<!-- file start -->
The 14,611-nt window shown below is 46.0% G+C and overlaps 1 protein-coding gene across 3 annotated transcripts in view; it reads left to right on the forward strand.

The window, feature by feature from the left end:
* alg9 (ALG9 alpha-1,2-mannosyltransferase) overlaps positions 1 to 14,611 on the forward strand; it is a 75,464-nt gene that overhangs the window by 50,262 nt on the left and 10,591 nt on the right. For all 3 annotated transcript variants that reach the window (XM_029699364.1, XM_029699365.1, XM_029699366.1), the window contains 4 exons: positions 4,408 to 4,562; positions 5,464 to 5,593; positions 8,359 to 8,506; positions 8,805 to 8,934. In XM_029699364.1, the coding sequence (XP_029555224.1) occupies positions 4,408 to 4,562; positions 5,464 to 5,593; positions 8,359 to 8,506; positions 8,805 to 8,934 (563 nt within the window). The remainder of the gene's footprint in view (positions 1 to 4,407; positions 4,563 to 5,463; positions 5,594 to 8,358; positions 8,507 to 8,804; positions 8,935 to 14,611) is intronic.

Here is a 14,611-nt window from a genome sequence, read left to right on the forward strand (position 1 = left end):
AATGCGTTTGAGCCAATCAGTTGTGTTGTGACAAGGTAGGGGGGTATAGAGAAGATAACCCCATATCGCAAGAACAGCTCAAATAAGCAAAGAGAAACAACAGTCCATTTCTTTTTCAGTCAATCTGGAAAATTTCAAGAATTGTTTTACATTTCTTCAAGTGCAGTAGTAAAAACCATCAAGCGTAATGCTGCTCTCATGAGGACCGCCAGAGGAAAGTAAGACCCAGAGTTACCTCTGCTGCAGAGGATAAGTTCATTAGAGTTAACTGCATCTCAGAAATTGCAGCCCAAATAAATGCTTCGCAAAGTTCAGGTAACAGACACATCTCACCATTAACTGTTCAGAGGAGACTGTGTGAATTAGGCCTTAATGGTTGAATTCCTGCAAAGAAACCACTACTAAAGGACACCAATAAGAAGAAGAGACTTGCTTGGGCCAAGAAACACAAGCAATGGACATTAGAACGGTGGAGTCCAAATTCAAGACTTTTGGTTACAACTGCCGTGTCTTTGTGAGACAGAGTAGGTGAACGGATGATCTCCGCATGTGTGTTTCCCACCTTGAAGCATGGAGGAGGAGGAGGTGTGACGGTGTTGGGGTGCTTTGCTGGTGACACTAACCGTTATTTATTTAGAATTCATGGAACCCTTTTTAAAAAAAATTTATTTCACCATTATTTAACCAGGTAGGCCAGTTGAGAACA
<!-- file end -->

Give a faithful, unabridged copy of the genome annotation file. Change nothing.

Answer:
The 14,611-nt window shown below is 46.0% G+C and overlaps 1 protein-coding gene across 3 annotated transcripts in view; it reads left to right on the forward strand.

The window, feature by feature from the left end:
* alg9 (ALG9 alpha-1,2-mannosyltransferase) overlaps positions 1 to 14,611 on the forward strand; it is a 75,464-nt gene that overhangs the window by 50,262 nt on the left and 10,591 nt on the right. For all 3 annotated transcript variants that reach the window (XM_029699364.1, XM_029699365.1, XM_029699366.1), the window contains 4 exons: positions 4,408 to 4,562; positions 5,464 to 5,593; positions 8,359 to 8,506; positions 8,805 to 8,934. In XM_029699364.1, the coding sequence (XP_029555224.1) occupies positions 4,408 to 4,562; positions 5,464 to 5,593; positions 8,359 to 8,506; positions 8,805 to 8,934 (563 nt within the window). The remainder of the gene's footprint in view (positions 1 to 4,407; positions 4,563 to 5,463; positions 5,594 to 8,358; positions 8,507 to 8,804; positions 8,935 to 14,611) is intronic.

Here is a 14,611-nt window from a genome sequence, read left to right on the forward strand (position 1 = left end):
AATGCGTTTGAGCCAATCAGTTGTGTTGTGACAAGGTAGGGGGGTATAGAGAAGATAACCCCATATCGCAAGAACAGCTCAAATAAGCAAAGAGAAACAACAGTCCATTTCTTTTTCAGTCAATCTGGAAAATTTCAAGAATTGTTTTACATTTCTTCAAGTGCAGTAGTAAAAACCATCAAGCGTAATGCTGCTCTCATGAGGACCGCCAGAGGAAAGTAAGACCCAGAGTTACCTCTGCTGCAGAGGATAAGTTCATTAGAGTTAACTGCATCTCAGAAATTGCAGCCCAAATAAATGCTTCGCAAAGTTCAGGTAACAGACACATCTCACCATTAACTGTTCAGAGGAGACTGTGTGAATTAGGCCTTAATGGTTGAATTCCTGCAAAGAAACCACTACTAAAGGACACCAATAAGAAGAAGAGACTTGCTTGGGCCAAGAAACACAAGCAATGGACATTAGAACGGTGGAGTCCAAATTCAAGACTTTTGGTTACAACTGCCGTGTCTTTGTGAGACAGAGTAGGTGAACGGATGATCTCCGCATGTGTGTTTCCCACCTTGAAGCATGGAGGAGGAGGAGGTGTGACGGTGTTGGGGTGCTTTGCTGGTGACACTAACCGTTATTTATTTAGAATTCATGGAACCCTTTTTAAAAAAAATTTATTTCACCATTATTTAACCAGGTAGGCCAGTTGAGAACA